We assessed whether inoculation with mycorrhizal fungi influenced several indices of cardenolide expression. For both AG and BG tissues, we calculated cardenolide diversity and average polarity (Lefevre et al., 2010; Rasmann and Agrawal, 2011b). We used Shannon's index to calculate cardenolide diversity. We calculated cardenolide non-polarity following Sternberg et al. (2012); evidence suggests that non-polar cardenolides and a high diversity of cardenolides produce higher toxicity to a variety of organisms than do polar cardenolides or low diversity mixes (Fordyce and Malcolm, 2000; Zehnder and Hunter, 2007; Sternberg et al., 2012). Non-polarity was calculated for each sample by summing the relative peak areas multiplied by each peaks' retention time. Response variables were assessed for normality and homogeneity of variance and log-transformed if needed to reduce heteroscedasticity. Using Two-Way ANOVA, we examined if Asclepias species, AMF treatment, or their interaction affected each response variable, including total cardenolide concentration, diversity, and polarity. To control for the potential effect of root-feeding fly larvae on plant defense expression, we included larval density (the number of larvae divided by the total root biomass per plant) in the model as a covariate; it was never a significant variable, and was dropped from all subsequent analyses. Based on preliminary results (Figure 1), we explored whether the effects of AMF on cardenolide expression AG varied between phylogenetic clades. We used post-hoc contrasts comparing the effects of AMF on the five species in the A. curassavica clade to the effects of AMF on the clade containing A. syriaca. Contrasts were coded and tested using the multcomp package in R.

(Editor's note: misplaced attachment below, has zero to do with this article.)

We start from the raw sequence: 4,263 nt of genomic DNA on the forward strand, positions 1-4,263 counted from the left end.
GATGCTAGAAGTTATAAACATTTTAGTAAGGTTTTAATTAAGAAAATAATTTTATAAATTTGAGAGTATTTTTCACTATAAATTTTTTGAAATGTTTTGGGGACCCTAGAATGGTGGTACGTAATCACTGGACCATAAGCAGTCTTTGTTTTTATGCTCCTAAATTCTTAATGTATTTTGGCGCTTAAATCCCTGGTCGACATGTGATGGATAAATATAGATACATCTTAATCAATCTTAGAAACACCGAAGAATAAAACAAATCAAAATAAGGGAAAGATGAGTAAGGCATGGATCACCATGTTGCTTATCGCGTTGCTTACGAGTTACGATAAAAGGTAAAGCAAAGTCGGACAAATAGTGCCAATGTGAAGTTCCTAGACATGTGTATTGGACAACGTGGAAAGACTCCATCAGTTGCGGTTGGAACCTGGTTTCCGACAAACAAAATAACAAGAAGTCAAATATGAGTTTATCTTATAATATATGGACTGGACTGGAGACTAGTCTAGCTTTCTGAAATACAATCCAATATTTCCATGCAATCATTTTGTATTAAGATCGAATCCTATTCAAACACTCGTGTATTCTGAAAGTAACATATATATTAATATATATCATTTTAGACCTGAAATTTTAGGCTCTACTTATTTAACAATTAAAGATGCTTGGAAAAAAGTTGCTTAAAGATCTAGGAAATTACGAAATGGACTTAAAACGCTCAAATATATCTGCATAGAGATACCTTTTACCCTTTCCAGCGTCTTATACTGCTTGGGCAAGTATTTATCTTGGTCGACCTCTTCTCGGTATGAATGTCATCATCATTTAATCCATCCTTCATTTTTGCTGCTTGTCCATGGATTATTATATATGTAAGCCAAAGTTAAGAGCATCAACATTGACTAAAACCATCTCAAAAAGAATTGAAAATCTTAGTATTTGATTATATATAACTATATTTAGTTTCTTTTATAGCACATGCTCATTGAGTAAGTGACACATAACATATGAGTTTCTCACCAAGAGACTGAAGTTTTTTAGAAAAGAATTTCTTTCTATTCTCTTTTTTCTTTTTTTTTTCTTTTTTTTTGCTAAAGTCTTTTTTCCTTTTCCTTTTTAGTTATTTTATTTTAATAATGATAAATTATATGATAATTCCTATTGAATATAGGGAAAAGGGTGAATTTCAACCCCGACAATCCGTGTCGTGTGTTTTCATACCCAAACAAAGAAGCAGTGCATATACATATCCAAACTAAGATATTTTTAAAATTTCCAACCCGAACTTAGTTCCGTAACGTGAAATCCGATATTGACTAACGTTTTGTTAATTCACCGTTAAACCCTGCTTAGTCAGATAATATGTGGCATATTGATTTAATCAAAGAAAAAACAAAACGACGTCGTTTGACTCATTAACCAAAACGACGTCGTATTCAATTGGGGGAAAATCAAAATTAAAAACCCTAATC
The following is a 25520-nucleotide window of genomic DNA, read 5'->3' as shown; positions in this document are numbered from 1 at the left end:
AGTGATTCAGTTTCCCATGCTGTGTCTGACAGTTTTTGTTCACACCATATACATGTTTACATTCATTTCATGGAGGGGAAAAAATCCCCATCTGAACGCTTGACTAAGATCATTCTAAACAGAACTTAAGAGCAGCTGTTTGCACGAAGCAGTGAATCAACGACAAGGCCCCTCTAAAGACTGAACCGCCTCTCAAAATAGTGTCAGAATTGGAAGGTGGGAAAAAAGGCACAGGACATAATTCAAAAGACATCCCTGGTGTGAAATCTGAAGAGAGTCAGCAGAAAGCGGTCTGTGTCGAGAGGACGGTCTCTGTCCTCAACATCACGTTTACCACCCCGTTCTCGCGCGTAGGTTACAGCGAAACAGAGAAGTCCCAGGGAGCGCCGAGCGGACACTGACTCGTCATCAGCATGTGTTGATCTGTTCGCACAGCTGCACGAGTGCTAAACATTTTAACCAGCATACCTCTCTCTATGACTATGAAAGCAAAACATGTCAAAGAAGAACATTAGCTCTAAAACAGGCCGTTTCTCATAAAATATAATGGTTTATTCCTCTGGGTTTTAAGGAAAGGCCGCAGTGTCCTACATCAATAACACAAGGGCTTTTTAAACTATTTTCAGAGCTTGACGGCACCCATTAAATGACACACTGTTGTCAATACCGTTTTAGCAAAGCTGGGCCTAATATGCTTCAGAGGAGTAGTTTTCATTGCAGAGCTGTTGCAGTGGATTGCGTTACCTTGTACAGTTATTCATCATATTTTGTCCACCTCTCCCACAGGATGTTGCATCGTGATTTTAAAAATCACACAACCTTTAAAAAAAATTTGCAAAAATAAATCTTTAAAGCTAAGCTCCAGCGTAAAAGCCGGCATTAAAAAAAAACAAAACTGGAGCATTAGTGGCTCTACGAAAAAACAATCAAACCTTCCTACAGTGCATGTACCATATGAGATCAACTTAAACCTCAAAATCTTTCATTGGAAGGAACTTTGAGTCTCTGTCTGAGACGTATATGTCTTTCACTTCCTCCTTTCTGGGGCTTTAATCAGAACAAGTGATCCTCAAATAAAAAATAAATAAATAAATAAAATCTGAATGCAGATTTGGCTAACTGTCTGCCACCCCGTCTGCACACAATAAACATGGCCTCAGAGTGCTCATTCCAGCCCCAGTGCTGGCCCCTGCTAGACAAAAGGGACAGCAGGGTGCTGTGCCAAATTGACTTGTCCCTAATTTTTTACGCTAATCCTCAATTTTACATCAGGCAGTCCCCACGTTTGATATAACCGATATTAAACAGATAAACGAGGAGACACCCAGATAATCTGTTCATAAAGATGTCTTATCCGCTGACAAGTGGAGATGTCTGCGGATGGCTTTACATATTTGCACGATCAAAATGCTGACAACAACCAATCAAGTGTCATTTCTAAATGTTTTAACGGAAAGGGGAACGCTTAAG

Figure 1. The effect of AMF inoculation on cardenolide concentrations above- and below-ground among eight species of Asclepias. Bars are mean ± 1SE. Bottom of figure shows the phylogenetic relatedness of Asclepias species used in this study. Phylogram pruned after Fishbein et al. (2011).
To assess if AMF influenced the composition (i.e., identity and relative abundance) of cardenolide compounds AG or BG, we used non-metric multidimensional scaling (NMDS) implemented in the vegan package (Oksanen et al., 2012) in R v 2.15.2 (Team, 2012). Differences in cardenolide composition among species, AMF treatment, and their interaction were tested using a permutational ANOVA (PERMANOVA), using the adonis function in the vegan package (Oksanen et al., 2012). The Bray–Curtis metric was used to calculate dissimilarity among samples for both the NMDS and PERMANOVA, although results were robust to other distance metrics. We also assessed the relationship between cardenolide expression in root and foliar tissue by regressing species' means for total AG and BG cardenolides using a Phylogenetic Least Squares (PGLS) framework. We estimated phylogenetic signal in average AG and BG growth and defense traits by calculating lambda values (Table S1), and phylogenetic regressions were estimated using the pgls function implemented in caper (Orme et al., 2012).
To explore if AMF influenced the distribution of cardenolides between plant roots and shoots, we calculated the root:shoot ratio of total cardenolide concentrations and used two-way ANOVA to examine the effects of Asclepias species, AMF treatment, and their interaction on root: shoot ratio of plant biomass and cardenolide concentrations. We also examined if AMF affected (a) plant biomass and (b) cardenolide concentration similarly AG and BG. For both mycorrhizal and non-mycorrhizal plants, we calculated mean values for AG and BG biomass and total cardenolide concentration for each species, then took the difference between mycorrhizal and non-mycorrhizal values. The difference in AG biomass was regressed against the difference in BG biomass (and similarly AG against BG cardenolides) using the PGLS framework. In this way, we could distinguish the effect of AMF inoculation on trait expression from variation arising from relatedness among species. Finally, to examine if AMF affected hypothesized growth-defense tradeoffs among plant individuals, we regressed plant biomass against whole-plant cardenolide concentration, and examined if AMF inoculation influenced the strength or direction of this relationship.